Volume 69, Issue 5


Volume 69, Summer 2017, Issue 5


Churches’ Lobbying and Campaigning: A Proposed Statutory Safe Harbor for Internal Church Communications

Edward A. Zelinsky

President Trump, reiterating the position he took during his 2016 presidential campaign,’ has recently reaffirmed his pledge to “get rid of and totally destroy the Johnson Amendment,” a provision of the Internal Revenue Code that prohibits tax-exempt institutions from participating in political campaigns. The Code also bars tax-exempt institutions, including churches, from substantial lobbying activities.

Sanctuary Cities, Government Records, and the Anti-Commandeering Doctrine

Bernard W. Bell

The Trump Administration’s policy of defunding “sanctuary cities” hinges on the validity of federal statutes, such as 8 U.S.C. § 1373, that invalidate state and local policies prohibiting public employees from sharing information in government files with federal authorities. This article argues that constitutional and quasi-constitutional doctrines regarding government records constrain federal information demands upon state and local governments. The doctrines assume heightened importance with respect to personal information obtained under grant of confidentiality, given the important state and local purposes confidentiality serves. Moreover, Congress’ approach in 8 U.S.C. § 1373 and similar statutes is especially pernicious because it deprives elected officials of control over their subordinates, undermining their electoral accountability and challenging the underlying premises of the administrative state.

When Businesses Refuse to Serve for Religious Reasons: Drawing Lines Between Participation and Endorsement In Claims of Moral Complicity

Angela C. Carmella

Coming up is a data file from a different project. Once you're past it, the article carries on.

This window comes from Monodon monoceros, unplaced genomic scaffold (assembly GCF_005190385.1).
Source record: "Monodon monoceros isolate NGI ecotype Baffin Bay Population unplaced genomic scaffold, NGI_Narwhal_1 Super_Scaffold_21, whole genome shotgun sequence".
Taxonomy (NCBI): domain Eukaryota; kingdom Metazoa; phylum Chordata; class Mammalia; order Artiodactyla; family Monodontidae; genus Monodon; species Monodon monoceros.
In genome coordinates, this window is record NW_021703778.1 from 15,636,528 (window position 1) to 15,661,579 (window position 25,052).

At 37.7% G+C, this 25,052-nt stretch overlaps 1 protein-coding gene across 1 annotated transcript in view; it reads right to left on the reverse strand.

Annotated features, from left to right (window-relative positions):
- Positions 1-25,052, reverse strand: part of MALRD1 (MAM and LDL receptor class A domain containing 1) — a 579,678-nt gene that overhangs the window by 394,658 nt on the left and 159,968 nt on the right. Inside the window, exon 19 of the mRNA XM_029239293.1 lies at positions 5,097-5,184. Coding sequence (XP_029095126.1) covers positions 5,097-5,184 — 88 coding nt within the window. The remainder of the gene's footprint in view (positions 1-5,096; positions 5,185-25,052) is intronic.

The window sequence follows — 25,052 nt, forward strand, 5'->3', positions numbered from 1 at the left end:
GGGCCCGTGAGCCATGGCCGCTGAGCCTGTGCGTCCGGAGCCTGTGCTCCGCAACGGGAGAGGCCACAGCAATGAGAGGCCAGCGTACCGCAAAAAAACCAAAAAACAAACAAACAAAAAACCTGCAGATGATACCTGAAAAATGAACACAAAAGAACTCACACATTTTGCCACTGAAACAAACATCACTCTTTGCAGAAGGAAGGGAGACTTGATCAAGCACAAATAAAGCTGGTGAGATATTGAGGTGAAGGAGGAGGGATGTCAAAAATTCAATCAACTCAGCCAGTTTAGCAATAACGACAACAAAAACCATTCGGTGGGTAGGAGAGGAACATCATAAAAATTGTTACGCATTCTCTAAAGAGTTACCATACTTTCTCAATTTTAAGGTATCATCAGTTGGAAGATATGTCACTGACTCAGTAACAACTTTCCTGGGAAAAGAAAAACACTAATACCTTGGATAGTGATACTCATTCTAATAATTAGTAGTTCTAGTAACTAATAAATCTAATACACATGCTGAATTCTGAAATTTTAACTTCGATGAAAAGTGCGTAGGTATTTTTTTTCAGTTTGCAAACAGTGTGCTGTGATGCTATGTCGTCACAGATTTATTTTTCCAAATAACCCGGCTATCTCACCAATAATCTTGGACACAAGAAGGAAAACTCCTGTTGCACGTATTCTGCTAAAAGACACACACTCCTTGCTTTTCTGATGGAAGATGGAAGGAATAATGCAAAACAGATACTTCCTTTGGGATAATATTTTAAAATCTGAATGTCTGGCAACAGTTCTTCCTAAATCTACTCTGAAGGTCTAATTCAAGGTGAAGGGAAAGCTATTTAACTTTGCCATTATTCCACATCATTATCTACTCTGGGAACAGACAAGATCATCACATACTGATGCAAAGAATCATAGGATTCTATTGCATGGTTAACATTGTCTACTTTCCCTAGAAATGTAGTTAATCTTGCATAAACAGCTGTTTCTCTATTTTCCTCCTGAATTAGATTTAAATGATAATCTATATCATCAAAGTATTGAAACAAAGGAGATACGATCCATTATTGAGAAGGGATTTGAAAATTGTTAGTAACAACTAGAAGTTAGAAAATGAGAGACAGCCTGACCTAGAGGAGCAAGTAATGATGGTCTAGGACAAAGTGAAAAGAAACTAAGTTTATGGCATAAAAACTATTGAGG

The owners of small businesses and others involved in forprofit work occasionally refuse to provide a service to a patient, client, or customer on the grounds that to provide the service would render them complicit in immoral conduct in violation of their religious beliefs. Some of these conscientious refusals might be protected by legislation, regulation, or court decision, as in the case of a doctor refusing to perform an abortion, or an employer refusing to provide employees with contraception coverage. The new question raised-and soon to be answered by the U.S. Supreme Court-is whether wedding vendors (bakers, florists, and the like) who refuse to provide goods and services to samesex couples will be similarly protected or whether they will be required to abide by the non-discrimination norms of public accommodations law. For those weary of religious claims in the culture wars, the very notion that the Court might extend legal protections to wedding vendors in such situations tends to cast doubt more generally on religion-based refusals in the for-profit context. The purpose of this article is to draw a bright line between ‘the traditional category of complicity claims and this newer category of wedding vendor claims. Traditional claims typically involve health care personnel and others refusing to participate in activities they consider to be immoral-most often those that entail ethical issues surrounding the beginnings and endings of life, such as assisted reproduction and assisted suicide. In contrast, this newer set of claims involve wedding vendors refusing to endorse activities they consider to be immoral, like the marriage of a same-sex couple. Herein lies the critical distinction: participation in immoral activity is not the same thing as endorsement or approbation of someone else’s immoral activity. The wedding vendors concede the distinction, as they expressly claim the right not to endorse a message with which they disagree, but they seek to extend the protections of traditional complicity jurisprudence to their claims. The article contends that the traditional complicity jurisprudence, which allows businesses to refuse to participate in activity they consider immoral, has little, if anything, to say about refusals to approve the conduct of others. The Court should not extend this jurisprudence to the wedding vendor context.